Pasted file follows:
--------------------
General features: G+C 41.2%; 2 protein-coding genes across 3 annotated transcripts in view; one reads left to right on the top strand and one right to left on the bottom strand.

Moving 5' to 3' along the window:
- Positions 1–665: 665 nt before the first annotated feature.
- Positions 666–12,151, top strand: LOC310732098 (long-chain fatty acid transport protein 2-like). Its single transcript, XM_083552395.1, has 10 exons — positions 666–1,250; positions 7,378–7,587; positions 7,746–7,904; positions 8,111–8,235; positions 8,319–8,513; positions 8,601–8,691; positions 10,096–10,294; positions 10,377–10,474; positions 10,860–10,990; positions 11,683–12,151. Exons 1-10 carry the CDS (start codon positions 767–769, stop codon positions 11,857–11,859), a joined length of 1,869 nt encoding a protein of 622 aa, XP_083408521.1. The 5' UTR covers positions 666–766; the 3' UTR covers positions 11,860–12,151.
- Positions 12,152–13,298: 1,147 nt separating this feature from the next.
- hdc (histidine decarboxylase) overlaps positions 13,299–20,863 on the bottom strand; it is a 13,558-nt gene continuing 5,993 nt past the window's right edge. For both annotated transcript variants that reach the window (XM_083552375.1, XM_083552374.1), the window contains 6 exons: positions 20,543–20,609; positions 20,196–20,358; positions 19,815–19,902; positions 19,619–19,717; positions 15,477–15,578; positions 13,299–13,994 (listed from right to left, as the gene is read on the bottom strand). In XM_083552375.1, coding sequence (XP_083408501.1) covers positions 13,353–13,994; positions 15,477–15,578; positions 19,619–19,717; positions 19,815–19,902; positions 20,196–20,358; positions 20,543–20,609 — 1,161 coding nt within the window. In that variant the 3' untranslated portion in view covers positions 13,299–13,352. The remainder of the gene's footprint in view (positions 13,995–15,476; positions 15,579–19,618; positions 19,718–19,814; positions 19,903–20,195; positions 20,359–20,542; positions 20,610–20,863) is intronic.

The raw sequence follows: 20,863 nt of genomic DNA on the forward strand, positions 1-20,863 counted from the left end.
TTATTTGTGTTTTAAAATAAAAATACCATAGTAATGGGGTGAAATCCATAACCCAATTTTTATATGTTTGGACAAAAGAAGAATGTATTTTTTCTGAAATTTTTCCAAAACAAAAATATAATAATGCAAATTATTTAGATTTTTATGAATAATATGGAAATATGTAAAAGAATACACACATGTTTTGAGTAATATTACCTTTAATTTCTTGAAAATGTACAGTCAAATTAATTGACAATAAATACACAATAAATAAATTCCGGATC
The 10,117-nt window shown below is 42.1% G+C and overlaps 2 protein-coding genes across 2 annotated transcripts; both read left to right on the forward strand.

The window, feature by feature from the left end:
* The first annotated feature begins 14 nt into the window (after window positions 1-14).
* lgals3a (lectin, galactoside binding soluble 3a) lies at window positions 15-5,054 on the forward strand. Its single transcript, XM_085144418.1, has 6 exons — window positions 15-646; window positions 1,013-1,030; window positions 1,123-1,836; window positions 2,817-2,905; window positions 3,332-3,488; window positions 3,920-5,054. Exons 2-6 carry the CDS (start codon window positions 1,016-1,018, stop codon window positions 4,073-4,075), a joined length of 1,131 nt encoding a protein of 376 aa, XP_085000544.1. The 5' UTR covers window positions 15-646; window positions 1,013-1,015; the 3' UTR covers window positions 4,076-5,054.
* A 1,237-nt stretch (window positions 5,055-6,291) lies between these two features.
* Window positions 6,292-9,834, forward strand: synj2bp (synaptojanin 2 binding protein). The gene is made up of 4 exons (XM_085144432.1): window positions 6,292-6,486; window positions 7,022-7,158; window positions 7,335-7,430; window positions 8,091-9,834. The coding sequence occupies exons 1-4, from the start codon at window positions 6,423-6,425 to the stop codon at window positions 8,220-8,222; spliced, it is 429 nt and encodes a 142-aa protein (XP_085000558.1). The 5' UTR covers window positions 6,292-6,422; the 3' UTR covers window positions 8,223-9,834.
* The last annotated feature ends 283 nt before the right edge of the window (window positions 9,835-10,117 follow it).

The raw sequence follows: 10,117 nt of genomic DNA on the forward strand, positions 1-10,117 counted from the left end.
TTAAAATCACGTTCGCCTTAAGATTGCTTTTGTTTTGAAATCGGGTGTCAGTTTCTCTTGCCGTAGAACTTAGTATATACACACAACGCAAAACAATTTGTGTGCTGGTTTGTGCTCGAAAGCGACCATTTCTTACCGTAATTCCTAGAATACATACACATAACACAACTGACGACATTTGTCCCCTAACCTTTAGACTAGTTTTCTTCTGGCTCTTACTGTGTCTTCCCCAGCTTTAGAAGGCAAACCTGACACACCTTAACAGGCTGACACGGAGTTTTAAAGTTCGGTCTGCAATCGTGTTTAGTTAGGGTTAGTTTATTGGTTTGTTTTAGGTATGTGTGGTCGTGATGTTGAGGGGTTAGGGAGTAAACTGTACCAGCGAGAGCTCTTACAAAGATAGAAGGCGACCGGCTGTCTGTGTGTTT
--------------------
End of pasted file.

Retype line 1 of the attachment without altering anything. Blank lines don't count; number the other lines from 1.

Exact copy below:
General features: G+C 41.2%; 2 protein-coding genes across 3 annotated transcripts in view; one reads left to right on the top strand and one right to left on the bottom strand.